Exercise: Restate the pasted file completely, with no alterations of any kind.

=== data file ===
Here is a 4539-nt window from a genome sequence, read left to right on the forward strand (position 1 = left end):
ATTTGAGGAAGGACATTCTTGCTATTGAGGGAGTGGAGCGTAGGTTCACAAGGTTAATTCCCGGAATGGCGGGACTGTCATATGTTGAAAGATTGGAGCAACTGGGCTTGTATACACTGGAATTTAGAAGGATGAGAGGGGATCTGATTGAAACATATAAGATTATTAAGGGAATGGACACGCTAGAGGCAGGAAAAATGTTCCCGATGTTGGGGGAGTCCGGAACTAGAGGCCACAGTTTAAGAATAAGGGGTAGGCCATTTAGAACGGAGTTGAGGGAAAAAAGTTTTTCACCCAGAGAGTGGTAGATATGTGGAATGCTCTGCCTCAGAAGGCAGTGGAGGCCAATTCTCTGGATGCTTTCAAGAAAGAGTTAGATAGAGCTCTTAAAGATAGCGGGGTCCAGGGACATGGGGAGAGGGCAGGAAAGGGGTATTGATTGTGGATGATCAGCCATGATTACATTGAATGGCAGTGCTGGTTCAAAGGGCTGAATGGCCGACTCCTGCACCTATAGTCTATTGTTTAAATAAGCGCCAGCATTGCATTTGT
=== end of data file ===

Here is a 4539-nt window from a genome sequence, read left to right on the forward strand (position 1 = left end):
ATTTGAGGAAGGACATTCTTGCTATTGAGGGAGTGGAGCGTAGGTTCACAAGGTTAATTCCCGGAATGGCGGGACTGTCATATGTTGAAAGATTGGAGCAACTGGGCTTGTATACACTGGAATTTAGAAGGATGAGAGGGGATCTGATTGAAACATATAAGATTATTAAGGGAATGGACACGCTAGAGGCAGGAAAAATGTTCCCGATGTTGGGGGAGTCCGGAACTAGAGGCCACAGTTTAAGAATAAGGGGTAGGCCATTTAGAACGGAGTTGAGGGAAAAAAGTTTTTCACCCAGAGAGTGGTAGATATGTGGAATGCTCTGCCTCAGAAGGCAGTGGAGGCCAATTCTCTGGATGCTTTCAAGAAAGAGTTAGATAGAGCTCTTAAAGATAGCGGGGTCCAGGGACATGGGGAGAGGGCAGGAAAGGGGTATTGATTGTGGATGATCAGCCATGATTACATTGAATGGCAGTGCTGGTTCAAAGGGCTGAATGGCCGACTCCTGCACCTATAGTCTATTGTTTAAATAAGCGCCAGCATTGCATTTGT